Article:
As a software developer, I agree with Amazon on this one. Software should never cause hardware to run past their limits. If they do, that's because they stumbled across a bug that allows them to. Such bugs should be squashed as soon as possible, as they can be exploited by malware for various purposes.
You could argue that the malware is at fault for killing your hardware, or admit that your hardware has a flaw that allows malware to do what it wants.
If you guys don't want to play New World, that's fine, nobody's forcing you to. I don't want to play the game either, because I have 0 interest in MMOs, much less New World. But suggesting Amazon must fix New World is <Mod Edit>. So what if you do fix New World? Tomorrow, we'll have a new class of malware called: "Threatware" that'll threaten to kill your GPU like New World did, and it'll work because we still haven't fixed our GPUs.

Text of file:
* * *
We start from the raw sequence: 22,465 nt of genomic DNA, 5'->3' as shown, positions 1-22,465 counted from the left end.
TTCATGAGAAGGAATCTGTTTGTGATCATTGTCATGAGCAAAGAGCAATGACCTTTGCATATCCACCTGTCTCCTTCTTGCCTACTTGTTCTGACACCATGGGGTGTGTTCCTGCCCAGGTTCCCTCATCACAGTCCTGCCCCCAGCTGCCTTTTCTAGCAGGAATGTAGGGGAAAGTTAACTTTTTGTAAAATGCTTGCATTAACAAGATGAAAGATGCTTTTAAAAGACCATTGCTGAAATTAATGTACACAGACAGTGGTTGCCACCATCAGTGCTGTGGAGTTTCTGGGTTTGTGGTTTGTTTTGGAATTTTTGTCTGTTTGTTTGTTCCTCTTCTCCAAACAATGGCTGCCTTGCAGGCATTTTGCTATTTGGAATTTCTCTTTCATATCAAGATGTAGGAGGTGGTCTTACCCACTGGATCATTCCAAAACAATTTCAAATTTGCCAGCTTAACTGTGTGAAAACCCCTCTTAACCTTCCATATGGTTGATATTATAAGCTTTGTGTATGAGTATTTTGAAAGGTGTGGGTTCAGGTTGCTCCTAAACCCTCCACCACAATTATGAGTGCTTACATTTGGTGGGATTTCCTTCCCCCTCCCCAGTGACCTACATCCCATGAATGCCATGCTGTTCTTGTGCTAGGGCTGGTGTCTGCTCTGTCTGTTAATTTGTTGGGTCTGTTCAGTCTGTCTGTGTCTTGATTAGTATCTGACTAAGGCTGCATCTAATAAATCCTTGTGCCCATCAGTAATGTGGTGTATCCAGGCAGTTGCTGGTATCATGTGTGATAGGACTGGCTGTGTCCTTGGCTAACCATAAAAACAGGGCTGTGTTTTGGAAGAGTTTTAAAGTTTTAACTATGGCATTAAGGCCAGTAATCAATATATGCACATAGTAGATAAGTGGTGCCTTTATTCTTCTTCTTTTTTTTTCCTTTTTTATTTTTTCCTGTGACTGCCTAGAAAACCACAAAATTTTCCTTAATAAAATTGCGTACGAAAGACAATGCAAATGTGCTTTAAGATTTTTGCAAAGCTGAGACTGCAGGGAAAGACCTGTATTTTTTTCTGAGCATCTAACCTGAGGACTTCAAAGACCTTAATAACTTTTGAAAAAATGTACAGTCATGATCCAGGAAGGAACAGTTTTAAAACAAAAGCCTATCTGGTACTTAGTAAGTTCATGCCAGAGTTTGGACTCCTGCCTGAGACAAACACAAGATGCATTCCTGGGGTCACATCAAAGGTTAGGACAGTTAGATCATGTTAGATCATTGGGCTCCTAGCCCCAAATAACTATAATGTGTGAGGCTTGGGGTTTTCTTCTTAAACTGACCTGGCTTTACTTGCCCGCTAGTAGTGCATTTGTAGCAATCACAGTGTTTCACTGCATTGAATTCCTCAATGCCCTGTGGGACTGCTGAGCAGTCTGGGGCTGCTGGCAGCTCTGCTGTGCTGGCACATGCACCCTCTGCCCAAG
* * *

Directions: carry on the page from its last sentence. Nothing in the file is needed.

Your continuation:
This thinking is like 99% of beginner programmers'. "Oh, my software crashes! Let me put this in a try-catch real quick, then it won't crash anymore... wait, why is my software not behaving like I want it to anymore?" Because you chose to ignore the bug, rather than fix it.